Average Testosterone Level Male: Testosterone is regarded to be the “male hormone” that’s created in males by the testes. Although women’s ovaries produce some testosterone, the hormone is produced in much higher concentrations in men and it is responsible for many of the secondary sex characteristics seen in men such as a deeper voice and hair on the chest, in addition to contributing to a healthy libido, building muscle mass, and maintaining energy levels.
Testosterone levels are evaluated by blood testing. Most clinicians believe that a “normal” value falls somewhere from 300 to 1,000 nanograms per deciliter (ng/dL). About 40 percent of males over age 45 will have levels that come in below that threshold. But a low reading by itself isn’t enough to raise anxiety.
In reality, it’ll likely have a lot to do with the time of day physicians test your blood. The optimal period for testing is between 7 and 10 a.m. “Varied hormones have different patterns of secretion,” explains Ronald Swerdloff, MD, head of endocrinology at Harbor UCLA Medical Center. “Normal testosterone ranges are predicated on morning samples, when the typical individual is at a higher level. Afternoon testing may offer a deceptive impression of low levels.”
Swerdloff says you should receive numerous tests — at least two over the span of a number of weeks or months. You’ll want to be sure you have a low T before you take any action.
Even if your testosterone levels are below the optimum range, you still may not have to worry. Doctors claim that a value between 200 and 300 ng/dL is somewhat of a gray region.
Levels that are only slightly low aren’t a reason for worry by themselves. But if you have additional symptoms, you’ll want to consult your doctor. “Everyone agrees that if you had a tremendously low amount, you’d benefit from therapy. But if it’s just slightly low, which is more frequent, you’d certainly want to have symptoms,” says Bradley Anawalt, MD, head of medicine at the University of Washington.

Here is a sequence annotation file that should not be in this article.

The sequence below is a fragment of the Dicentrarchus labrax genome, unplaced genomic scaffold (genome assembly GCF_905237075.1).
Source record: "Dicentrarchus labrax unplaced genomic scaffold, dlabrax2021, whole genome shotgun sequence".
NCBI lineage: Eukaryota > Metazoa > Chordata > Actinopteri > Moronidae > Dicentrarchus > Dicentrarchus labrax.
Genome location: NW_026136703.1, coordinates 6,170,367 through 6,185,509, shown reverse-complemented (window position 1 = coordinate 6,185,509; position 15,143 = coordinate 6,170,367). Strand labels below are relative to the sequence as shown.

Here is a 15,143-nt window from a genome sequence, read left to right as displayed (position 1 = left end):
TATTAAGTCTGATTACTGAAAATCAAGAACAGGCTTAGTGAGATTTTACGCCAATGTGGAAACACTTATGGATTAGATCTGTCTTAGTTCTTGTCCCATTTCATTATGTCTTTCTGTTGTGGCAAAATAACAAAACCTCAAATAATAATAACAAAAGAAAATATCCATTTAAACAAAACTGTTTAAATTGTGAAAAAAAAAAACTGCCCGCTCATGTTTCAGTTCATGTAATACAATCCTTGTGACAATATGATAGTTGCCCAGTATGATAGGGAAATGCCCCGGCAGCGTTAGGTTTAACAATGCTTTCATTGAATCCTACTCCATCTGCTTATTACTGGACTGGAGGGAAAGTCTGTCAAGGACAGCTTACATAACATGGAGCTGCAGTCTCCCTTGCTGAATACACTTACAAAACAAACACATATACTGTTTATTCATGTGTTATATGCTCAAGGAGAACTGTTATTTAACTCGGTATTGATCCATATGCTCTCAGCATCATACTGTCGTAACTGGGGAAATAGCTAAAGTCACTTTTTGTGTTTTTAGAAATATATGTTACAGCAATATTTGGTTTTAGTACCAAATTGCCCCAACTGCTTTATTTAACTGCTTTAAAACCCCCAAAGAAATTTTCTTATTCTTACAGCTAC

The difficulties linked with high testosterone levels are unusual and rare in middle-aged and older men who are not getting testosterone or other steroid medications. When the testosterone level falls out of balance, it generally becomes too low rather than excessively high.
The most frequent “out of balance” testosterone levels are found to be on the low side of normal; this arises because a male’s greatest testosterone level normally peaks at approximately age 20, and then it falls progressively with age. It has been claimed that a 1 percent decline in testosterone level every year is not uncommon for middle-aged (30 to 50 years old) and older individuals. While this decline may not be obvious in some men, others may suffer considerable alterations beginning in their middle-aged years or more typically around age 60 and beyond. This decline in testosterone levels is often dubbed hypogonadism, “male menopause” or andropause.